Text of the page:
Is the food search in this patent application something that might be worth developing from a business perspective? Is it something that can even be developed from a logistical view? It’s hard to tell. But it’s not unusually for people to publish patent applications like this one in case it does seem to be an avenue to explore further.

  10. I’m not so sure a search engine devoted solely to food would work either. I think that it would be more productive if people focused more on refining the search results rather than making a whole new thing.

    While I do not think it is a bad idea at all, I think it is just not time yet to do such a thing.

  11. Hi wailan,

    I’m not so sure that it is a bad idea for Yahoo to try out ideas like this one, and to attempt to develop other ideas that may work in different contexts when they do set up a more narrow niche. They already are working on refining search results in their Web search.

    Consider a more narrow search like this one to be a chance to experiment, to try out new things, to see how people might react to an alternative way of searching. All ideas have to start somewhere, and with the patent filing for this one, we are introduced to something that may or may not be developed, but that may spark other ideas and approaches to search that could have broader implications for Yahoo in other niches than just a food search.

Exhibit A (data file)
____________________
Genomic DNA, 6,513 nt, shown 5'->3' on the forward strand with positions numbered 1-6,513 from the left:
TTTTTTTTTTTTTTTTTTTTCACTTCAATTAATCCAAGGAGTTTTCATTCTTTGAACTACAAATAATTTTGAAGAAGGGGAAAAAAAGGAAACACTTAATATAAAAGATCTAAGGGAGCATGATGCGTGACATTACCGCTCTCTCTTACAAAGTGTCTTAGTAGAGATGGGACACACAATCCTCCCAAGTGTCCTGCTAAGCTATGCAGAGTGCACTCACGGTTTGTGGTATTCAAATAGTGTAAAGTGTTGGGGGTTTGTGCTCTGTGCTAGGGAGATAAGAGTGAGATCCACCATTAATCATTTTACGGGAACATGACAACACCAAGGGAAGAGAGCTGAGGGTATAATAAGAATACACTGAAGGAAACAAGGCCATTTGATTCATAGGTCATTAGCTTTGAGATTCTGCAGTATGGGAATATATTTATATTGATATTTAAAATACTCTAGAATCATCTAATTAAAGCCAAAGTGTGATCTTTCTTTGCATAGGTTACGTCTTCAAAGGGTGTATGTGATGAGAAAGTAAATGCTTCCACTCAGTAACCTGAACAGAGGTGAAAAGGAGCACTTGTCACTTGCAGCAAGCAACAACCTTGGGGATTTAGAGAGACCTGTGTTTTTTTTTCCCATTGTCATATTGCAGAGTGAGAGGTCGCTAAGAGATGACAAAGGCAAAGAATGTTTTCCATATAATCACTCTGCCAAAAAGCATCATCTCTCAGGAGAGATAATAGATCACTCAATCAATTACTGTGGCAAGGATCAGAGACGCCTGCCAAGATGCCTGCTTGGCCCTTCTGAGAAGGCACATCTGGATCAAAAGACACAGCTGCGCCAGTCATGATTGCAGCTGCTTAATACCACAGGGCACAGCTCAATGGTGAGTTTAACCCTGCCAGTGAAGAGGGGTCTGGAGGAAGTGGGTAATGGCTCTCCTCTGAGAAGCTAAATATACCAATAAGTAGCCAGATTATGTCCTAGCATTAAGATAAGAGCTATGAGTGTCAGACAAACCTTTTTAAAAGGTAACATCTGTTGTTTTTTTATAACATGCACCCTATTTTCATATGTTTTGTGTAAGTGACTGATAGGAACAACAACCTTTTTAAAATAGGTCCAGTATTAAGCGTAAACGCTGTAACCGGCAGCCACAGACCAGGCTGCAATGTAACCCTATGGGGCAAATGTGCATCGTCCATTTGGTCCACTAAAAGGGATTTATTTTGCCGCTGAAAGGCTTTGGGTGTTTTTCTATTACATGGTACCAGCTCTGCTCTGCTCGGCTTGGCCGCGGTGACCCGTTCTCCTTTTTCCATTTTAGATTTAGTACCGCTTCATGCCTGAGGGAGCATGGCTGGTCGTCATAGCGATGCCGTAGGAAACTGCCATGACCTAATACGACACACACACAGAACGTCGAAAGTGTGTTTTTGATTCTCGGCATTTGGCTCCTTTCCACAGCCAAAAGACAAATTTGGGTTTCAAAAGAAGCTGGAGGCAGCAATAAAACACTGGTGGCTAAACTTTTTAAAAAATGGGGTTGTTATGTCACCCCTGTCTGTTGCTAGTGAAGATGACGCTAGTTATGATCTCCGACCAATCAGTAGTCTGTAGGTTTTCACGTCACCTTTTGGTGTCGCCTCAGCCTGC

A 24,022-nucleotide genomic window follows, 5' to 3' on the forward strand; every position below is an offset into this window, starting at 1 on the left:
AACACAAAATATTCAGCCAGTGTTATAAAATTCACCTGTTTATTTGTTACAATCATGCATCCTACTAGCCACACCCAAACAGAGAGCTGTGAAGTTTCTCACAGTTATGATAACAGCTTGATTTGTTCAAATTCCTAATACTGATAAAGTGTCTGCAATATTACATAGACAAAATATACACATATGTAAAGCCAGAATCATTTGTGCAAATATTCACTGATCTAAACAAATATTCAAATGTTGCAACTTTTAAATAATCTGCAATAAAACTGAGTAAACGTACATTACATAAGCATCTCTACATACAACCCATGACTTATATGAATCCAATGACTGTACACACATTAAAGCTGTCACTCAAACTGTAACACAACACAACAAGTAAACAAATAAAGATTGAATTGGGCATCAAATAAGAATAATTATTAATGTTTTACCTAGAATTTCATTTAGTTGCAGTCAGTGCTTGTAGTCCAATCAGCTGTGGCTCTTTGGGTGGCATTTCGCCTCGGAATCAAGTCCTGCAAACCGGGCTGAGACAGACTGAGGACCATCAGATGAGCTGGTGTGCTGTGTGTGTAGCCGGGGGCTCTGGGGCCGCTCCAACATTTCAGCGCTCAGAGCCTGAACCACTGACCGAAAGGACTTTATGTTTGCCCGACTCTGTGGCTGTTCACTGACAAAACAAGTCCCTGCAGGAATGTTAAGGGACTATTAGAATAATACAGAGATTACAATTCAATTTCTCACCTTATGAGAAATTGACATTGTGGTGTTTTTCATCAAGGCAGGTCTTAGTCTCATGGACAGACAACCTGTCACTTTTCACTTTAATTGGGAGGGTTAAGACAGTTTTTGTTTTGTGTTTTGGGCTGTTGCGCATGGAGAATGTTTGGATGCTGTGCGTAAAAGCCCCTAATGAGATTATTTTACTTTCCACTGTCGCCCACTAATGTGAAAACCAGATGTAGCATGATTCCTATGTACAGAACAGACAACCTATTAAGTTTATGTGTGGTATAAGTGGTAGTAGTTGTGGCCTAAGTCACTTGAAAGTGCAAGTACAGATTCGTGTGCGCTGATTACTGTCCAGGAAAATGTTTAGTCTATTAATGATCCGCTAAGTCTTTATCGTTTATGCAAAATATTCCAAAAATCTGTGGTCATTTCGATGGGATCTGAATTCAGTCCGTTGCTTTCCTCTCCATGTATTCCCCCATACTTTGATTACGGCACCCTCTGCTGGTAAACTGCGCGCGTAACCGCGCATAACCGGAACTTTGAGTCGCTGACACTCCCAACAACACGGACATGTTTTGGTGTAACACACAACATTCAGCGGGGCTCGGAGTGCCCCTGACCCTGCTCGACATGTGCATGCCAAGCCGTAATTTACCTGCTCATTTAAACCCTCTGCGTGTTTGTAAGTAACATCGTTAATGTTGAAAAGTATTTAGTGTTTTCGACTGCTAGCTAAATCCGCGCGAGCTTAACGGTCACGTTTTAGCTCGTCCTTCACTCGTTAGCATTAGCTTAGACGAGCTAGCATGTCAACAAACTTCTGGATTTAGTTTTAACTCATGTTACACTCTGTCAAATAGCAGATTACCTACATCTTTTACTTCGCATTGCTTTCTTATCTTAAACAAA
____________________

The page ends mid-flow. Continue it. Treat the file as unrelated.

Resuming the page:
12. Hi,

    It’s pretty tough for a food search engine to substitute for a well-trained server who knows what questions to ask, has talked with the chef about pairings, and may have tasted everything on the menu.

    Not to mention the correlation data is difficult (read: expensive) to collect and the value isn’t that high. It’s hard enough to get a customer to fill out a comment card unless they’re phenomenally happy or very much not.

    This type of patent might be better saved for a predictive drug interaction database than restaurant selection.

    Cheers,
    Steve

  13. Hi Steven,

    You raise some pretty good points. I’m not sure that we would see something like this food search in the very near future. As an exercise in building a unique specialized search engine, it’s interesting. I think the difficulty is in the implementation, and if we do see anything come of it, it might be more in the area of helping people find and recipes, and locate ingrediants for those at local shops.

  14. Hi Carsten,